This hands-on workshop will cover the fundamentals of wheel throwing for K-12 ceramic art educators who want to brush up on their skills and instructional techniques. Teaching artist Malley Weber of Hallowell Clay Works and Watershed’s Studio Manager, Reed Fahnestock, will share tips and techniques to refresh your practice and improve your instructional approaches.
This workshop is limited to 10 educators so that our teaching artists can provide individualized instruction appropriate for the skill levels of workshop participants. The session will focus on centering, pulling simple shapes, trimming, and preparing work for firing. Instructors will demo instructional techniques that can be used in the classroom.
This workshop is for Maine K-12 ceramic art educators. While the workshop does focus on fundamentals, it is not appropriate for novices. Experience throwing on the wheel is a prerequisite.
Date: Wednesday, November 20, 9:00 a.m. to 3 p.m.
Location: Hallowell Clay Works 157 Water St., Hallowell, ME
Registration Fee: $25.00 (includes lunch and materials)
Contact hours will be provided by Watershed for this workshop.
About the Workshop Leaders
Wm. Reeder Fahnestock
is the studio manager at Watershed Center for the Ceramic Arts. Among his many duties, Reed acts as an interface between the residents and the facilities by maintaining the kilns and equipment, stocking materials and providing safety and technical information and oversight for studio staff. He also oversees building and grounds maintenance, facilitates community firings, and leads several glaze and kiln-firing workshops every year. A Midwesterner by birth, Reed received his BFA from the Kansas City Art Institute and his MFA Kansas State University where he studied with Yoshiro Ikeda, Anna Calluori Holcombe and Dr. Glen Brown. During graduate school, he taught beginning and advanced ceramics, among other courses. He was the inaugural artist in residence at Pinon Hill Pottery in La Veta, Colorado and was an artist in residence for two years at Pope Valley Pottery in the Napa Valley in California.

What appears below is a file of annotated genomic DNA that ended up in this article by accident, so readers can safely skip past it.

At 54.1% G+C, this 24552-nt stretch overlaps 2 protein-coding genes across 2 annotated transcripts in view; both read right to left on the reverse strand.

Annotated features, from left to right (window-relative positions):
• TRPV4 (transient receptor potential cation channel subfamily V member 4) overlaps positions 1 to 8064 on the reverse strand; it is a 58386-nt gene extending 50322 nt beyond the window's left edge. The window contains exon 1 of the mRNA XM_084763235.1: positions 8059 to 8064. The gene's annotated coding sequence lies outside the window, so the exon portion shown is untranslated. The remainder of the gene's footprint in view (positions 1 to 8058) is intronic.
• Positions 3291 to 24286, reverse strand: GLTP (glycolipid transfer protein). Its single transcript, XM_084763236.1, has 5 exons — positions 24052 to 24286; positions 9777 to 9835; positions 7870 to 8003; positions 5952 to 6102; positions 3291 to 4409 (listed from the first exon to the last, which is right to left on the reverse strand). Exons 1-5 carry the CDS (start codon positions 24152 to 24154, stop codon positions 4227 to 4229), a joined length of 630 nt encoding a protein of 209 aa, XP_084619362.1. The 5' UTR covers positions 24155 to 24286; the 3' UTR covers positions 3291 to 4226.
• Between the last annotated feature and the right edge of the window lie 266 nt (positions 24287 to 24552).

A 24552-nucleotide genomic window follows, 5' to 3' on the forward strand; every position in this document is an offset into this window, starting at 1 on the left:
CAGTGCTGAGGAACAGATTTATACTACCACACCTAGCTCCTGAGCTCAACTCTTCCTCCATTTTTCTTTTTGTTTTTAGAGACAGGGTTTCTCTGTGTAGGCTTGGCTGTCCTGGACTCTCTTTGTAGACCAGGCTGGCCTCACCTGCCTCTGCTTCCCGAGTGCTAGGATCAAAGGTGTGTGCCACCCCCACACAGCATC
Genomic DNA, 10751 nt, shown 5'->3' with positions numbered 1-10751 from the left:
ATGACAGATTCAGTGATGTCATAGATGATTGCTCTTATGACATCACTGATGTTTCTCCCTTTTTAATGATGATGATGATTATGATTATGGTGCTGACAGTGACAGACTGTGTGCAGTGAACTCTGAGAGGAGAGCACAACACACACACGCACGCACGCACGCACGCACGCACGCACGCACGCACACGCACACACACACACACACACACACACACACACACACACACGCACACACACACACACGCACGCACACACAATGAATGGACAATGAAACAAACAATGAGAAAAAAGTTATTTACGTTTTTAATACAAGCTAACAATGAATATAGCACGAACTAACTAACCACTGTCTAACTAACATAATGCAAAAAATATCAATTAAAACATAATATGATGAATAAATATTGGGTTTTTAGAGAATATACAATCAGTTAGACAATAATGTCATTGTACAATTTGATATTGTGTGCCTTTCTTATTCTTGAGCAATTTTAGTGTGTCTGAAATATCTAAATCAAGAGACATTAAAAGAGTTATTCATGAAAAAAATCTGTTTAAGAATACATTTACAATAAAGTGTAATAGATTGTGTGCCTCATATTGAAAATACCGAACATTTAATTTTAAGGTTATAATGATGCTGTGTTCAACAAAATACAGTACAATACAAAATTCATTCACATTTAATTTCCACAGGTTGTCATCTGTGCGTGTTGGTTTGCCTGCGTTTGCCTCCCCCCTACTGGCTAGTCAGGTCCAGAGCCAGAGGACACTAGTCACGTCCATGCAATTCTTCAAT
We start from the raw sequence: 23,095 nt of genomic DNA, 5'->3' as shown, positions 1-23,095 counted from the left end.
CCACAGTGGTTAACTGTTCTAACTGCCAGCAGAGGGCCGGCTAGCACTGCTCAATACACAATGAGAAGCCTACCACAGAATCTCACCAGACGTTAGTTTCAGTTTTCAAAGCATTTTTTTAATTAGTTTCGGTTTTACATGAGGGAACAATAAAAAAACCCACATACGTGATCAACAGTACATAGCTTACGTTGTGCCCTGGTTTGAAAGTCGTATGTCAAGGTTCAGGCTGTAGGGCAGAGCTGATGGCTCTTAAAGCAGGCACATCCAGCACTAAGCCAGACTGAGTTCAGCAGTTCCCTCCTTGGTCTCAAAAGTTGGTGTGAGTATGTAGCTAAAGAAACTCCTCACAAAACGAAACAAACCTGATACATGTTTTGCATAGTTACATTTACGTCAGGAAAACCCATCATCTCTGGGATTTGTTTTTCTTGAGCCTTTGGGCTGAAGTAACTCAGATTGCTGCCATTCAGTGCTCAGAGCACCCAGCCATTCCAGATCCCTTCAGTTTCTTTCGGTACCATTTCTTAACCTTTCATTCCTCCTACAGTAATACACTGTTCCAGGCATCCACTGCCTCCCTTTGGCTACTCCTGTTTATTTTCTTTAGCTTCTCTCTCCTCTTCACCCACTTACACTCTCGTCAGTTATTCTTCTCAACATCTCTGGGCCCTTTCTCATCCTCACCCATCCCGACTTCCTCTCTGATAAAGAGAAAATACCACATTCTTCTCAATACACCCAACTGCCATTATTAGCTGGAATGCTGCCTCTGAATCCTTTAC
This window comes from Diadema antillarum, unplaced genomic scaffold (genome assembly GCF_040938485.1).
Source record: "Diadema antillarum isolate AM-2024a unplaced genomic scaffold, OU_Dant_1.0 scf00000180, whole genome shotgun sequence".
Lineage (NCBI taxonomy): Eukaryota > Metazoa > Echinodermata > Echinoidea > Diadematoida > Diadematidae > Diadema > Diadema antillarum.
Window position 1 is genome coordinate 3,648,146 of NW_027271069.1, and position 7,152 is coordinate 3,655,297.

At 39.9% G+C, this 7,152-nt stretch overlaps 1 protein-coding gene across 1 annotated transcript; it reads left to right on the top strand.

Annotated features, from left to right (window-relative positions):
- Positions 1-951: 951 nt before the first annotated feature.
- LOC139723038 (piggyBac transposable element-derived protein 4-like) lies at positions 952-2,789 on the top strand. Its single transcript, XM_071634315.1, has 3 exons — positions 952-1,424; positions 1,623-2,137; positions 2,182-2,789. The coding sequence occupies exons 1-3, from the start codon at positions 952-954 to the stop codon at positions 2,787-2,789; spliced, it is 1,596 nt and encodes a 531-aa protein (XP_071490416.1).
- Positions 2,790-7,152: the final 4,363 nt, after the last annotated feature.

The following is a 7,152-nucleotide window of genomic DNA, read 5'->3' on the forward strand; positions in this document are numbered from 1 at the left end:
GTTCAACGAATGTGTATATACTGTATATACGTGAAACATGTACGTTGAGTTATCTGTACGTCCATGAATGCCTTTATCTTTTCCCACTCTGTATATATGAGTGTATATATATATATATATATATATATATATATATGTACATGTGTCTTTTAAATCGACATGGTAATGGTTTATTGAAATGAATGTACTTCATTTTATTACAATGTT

teaches Ceramic Arts at the University of Maine at Augusta and owns and operates Hallowell Clay Works, a community clay studio and craft gallery in Hallowell, ME. She is a teaching artist for both the Maine Arts Commission and for Watershed Center for the Ceramic Arts. She’s passionate about using local resources and promoting the use of local clay. Malley holds a BA in Writing Arts from SUNY Oswego where she studied ceramics with Richard Zakin and an MFA-IA (Interdisciplinary Arts) from Goddard College. She has trained internationally and is certified in Clay Field Therapy, a sensorimotor education to repair neural pathways through working with the hands. Malley has been teaching all ages and skill levels for over 25 years and is a former resident at Watershed Center the Ceramic Arts.